“I felt like it’s just so incredibly expensive so that’s why we wanted to create a platform and our grant to where we can offer the same services and the same opportunities that we give our child to another family,” says Sharonda.
Beyond the financial support, families – particularly Black families – also receive much needed emotional support. As a mother, Sharonda shares that she experienced guilt during the whole process, feeling that Micah’s condition could have been her fault. “What did I eat? What did I drink? What did I not do enough of or not take enough of? As a culture, we’re brought up to, you know, you keep your business to yourself. You go to church, you pray on it and everything is going to be fine and you keep moving.” Sharonda expresses that she took on that mindset because she didn’t want people to know that anything was wrong with Micah, for fear of them judging him or judging her. “I didn’t really have anywhere I felt like I could go at that time, so I kind of figured we’d just kind of stay within our little circle trying to figure it out.”
“We decided to start the Micah’s Voice Foundation, as well as the website, in order to give the African American community especially (outside of other families obviously) the platform so if they are feeling and having some of those anxieties and feelings that I know I experienced and you’re not really ready to talk to anybody about it you have a place,” says Sharonda. Even more than any financial assistance, it’s their story that Sharonda hopes will continue to inspire and “give people the sense that God has you at the end of the day and in due time things kind of evolve and fall the way they’re supposed to fall.”
The Blessing of Autism
Why autism? Why our family? What was this all for? All questions any of us might ask if placed in the same shoes as Shawn and Sharonda Stockman. Micah and Ty are now 12 years old and reflecting on the journey, the Stockmans have some answers for what the bigger picture truly means. “I’m starting to understand and learn God’s purpose for my husband and I and the journey. The journey’s still constantly unfolding, but I do believe that there is a bigger purpose here with him and not just more of what we wanted, but it’s more of what the Most High wants for us,” Sharonda says.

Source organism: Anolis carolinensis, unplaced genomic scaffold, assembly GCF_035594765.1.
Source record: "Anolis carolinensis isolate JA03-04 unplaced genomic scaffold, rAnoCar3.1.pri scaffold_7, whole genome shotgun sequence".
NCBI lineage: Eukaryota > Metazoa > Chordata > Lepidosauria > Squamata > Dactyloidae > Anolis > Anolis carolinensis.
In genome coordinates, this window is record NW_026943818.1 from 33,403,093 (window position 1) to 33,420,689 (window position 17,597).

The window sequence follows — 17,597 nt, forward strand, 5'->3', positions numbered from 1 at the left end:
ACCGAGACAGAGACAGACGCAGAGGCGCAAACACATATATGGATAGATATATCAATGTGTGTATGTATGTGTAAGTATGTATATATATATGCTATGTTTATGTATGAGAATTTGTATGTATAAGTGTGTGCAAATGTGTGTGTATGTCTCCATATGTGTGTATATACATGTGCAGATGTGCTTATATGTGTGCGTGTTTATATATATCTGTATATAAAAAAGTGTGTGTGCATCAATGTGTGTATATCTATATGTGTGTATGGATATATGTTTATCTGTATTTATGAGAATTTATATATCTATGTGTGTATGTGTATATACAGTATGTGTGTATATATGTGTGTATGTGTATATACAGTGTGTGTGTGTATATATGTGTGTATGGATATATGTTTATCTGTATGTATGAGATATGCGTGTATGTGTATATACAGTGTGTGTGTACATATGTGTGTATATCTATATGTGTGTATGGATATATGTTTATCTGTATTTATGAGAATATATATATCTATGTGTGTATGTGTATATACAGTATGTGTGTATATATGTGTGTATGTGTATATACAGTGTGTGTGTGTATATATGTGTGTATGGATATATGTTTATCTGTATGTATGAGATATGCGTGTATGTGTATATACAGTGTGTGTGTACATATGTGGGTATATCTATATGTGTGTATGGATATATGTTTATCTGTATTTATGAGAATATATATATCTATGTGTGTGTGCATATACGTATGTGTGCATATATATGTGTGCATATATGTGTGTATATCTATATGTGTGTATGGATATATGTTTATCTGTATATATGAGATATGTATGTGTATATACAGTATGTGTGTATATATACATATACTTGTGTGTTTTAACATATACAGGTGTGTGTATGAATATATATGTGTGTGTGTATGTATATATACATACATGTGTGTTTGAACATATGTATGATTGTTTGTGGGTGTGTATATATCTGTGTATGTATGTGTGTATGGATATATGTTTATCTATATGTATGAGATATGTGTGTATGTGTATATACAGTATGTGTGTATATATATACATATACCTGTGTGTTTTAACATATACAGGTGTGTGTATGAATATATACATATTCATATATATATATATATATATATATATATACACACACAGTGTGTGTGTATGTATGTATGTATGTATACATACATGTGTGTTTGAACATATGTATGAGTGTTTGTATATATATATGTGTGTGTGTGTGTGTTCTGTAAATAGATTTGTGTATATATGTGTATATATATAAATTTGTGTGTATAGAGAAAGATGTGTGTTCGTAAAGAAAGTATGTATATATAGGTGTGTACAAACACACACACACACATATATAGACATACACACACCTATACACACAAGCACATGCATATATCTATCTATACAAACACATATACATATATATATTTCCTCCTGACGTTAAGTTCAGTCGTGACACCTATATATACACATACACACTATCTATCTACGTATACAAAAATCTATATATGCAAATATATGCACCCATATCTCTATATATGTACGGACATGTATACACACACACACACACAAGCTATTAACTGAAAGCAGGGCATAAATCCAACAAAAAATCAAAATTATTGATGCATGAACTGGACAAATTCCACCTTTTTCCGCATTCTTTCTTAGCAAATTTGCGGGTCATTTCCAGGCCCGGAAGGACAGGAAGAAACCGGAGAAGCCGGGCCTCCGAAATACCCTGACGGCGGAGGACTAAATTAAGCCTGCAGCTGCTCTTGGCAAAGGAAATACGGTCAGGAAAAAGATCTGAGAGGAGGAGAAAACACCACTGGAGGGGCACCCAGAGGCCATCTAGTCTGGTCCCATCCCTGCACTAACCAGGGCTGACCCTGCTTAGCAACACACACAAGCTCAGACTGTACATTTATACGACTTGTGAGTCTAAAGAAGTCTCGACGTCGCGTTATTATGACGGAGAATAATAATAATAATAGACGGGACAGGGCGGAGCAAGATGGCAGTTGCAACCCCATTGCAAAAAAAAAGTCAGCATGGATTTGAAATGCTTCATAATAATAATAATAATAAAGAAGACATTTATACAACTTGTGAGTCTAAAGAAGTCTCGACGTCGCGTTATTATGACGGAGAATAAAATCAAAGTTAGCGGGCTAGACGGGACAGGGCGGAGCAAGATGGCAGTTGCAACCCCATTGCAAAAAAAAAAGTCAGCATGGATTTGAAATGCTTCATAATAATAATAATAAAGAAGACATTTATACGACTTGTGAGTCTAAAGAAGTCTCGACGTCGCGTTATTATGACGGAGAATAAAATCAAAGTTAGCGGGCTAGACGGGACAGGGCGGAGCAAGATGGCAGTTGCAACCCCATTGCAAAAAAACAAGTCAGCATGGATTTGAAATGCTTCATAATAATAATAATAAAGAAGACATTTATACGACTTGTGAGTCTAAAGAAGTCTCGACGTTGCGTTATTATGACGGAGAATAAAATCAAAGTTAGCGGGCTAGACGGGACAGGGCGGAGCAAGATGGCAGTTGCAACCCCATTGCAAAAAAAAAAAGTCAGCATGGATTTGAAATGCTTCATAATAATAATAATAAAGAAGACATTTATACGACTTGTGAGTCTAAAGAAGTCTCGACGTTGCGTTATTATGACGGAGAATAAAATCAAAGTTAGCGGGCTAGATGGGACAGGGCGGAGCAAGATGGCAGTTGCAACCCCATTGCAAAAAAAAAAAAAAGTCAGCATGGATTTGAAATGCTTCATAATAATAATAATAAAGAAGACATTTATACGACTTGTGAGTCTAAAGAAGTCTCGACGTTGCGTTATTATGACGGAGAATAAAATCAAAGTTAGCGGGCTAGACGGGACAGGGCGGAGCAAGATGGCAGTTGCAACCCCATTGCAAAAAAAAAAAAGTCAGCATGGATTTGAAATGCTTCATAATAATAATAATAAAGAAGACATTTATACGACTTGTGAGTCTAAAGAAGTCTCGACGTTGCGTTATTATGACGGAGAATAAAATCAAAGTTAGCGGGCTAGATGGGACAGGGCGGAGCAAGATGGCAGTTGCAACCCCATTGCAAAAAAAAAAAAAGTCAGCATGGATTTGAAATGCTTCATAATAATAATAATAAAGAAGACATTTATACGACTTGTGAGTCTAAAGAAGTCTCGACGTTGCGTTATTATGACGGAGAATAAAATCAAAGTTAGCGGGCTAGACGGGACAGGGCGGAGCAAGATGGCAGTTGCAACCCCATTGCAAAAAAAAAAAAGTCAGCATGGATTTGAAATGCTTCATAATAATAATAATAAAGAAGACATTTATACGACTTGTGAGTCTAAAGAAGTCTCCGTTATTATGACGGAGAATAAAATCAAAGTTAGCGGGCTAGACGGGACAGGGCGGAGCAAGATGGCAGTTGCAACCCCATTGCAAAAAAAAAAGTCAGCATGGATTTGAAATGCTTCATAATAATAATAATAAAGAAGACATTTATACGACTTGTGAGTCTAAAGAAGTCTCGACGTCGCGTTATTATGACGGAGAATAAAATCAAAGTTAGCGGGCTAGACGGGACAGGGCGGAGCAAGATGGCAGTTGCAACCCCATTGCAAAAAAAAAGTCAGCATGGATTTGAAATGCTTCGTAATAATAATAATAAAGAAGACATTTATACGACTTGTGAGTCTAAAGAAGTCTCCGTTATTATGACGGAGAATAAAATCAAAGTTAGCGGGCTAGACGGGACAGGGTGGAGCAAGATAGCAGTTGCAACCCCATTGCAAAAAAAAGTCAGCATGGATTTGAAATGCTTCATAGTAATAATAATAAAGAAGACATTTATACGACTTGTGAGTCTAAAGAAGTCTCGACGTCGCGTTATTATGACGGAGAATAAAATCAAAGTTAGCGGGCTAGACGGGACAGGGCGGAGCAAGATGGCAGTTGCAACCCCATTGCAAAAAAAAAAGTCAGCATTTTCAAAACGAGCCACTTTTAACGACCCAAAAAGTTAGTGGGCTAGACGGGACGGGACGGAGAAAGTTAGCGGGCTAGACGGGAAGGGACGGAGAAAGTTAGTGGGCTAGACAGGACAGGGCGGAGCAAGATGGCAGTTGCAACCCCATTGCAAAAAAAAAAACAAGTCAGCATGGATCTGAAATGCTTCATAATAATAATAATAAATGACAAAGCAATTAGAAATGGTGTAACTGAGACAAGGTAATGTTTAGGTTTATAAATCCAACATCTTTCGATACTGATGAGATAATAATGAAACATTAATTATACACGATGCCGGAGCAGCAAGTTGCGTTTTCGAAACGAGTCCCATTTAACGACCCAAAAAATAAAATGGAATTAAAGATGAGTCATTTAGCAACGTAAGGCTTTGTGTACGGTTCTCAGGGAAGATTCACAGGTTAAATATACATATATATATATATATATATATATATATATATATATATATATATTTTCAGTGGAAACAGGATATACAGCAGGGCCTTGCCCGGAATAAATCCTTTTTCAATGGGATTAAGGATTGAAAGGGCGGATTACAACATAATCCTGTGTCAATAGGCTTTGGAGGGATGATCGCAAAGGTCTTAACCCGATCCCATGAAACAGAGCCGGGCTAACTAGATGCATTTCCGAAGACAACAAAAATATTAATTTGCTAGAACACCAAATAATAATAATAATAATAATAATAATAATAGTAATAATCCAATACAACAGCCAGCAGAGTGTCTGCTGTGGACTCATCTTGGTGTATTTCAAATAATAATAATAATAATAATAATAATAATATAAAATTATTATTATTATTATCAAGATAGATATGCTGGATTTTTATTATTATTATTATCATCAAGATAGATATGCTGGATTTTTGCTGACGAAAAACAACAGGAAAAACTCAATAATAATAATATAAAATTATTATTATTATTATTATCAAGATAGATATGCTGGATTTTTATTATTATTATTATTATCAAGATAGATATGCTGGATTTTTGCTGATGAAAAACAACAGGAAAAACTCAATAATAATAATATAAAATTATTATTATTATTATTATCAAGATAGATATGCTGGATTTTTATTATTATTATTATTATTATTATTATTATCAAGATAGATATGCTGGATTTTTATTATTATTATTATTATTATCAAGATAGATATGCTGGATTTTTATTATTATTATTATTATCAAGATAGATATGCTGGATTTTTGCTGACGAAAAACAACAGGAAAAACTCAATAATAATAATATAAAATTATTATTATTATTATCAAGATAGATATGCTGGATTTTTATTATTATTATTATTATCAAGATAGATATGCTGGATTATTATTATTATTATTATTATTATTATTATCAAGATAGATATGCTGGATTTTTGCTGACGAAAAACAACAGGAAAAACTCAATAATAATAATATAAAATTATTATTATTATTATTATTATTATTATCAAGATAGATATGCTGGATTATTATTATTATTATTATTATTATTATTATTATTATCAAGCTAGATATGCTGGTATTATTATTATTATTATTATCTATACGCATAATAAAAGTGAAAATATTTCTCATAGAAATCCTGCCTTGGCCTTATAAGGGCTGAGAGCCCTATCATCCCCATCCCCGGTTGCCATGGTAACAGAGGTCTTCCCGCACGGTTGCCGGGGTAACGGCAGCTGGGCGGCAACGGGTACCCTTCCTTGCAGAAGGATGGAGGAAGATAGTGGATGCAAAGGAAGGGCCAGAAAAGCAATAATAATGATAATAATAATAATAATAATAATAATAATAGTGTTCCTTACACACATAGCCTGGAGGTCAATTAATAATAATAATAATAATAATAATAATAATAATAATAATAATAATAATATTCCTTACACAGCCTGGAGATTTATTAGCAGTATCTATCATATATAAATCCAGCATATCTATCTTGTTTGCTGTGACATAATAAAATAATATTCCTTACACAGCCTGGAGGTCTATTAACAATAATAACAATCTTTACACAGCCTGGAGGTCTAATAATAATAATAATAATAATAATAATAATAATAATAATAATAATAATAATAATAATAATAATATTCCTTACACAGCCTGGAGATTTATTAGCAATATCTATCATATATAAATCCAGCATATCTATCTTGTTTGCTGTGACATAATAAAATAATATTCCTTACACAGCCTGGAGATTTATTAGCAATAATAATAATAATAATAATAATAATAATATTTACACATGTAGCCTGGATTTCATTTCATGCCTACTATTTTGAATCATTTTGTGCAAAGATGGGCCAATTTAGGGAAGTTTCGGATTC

Having Micah and his autism diagnosis has forever changed Sharonda’s life for the better, making her a better mom, wife and a better human being, she says. “Though I still shed the tears and my heart’s still always heavy sometimes when I look at him because I’m so uncertain for him, I really truly like who I am and where I am in my life and in my heart and in my head. And I really don’t think I’d be that person without Micah’s diagnosis.”
For Shawn, caring for Micah has put his career as part of a history-making mega group into a new perspective. Singing and making people happy is important and feels good, but today he recognizes that the purpose of being a part of Boyz II Men is much deeper than selling records. “It forces me to keep going, to stay out there, because the more people I reach the more I can let them know our story and let people know that this situation exists and if you’re like us, or if you know people that are like us, here’s where you can find help. Here’s where you can find hope. Here’s where you can find information. Here’s where you can find everything and anything that you need to help with your life,” he says speaking about the importance of Micah’s Voice.
Currently, Shawn is in residency with Boyz II Men in Las Vegas at The Mirage.
Throughout the years, the Stockmans have received so much love and kindness from supporters. The blessing of running into beautiful people who sincerely want to help share their mission has been the silver lining in their autism story. “It kind of gives you faith in humanity,” says Shawn. “And it gives you an understanding that there are people that sincerely want to help just because you need it, not because they’re trying to get something from you or trying to do anything for their advantage, but just really, really help because you need it.”
“We’ve been appointed by God I guess to help with this situation called autism.”
Sounds like a praise-worthy testimony to me.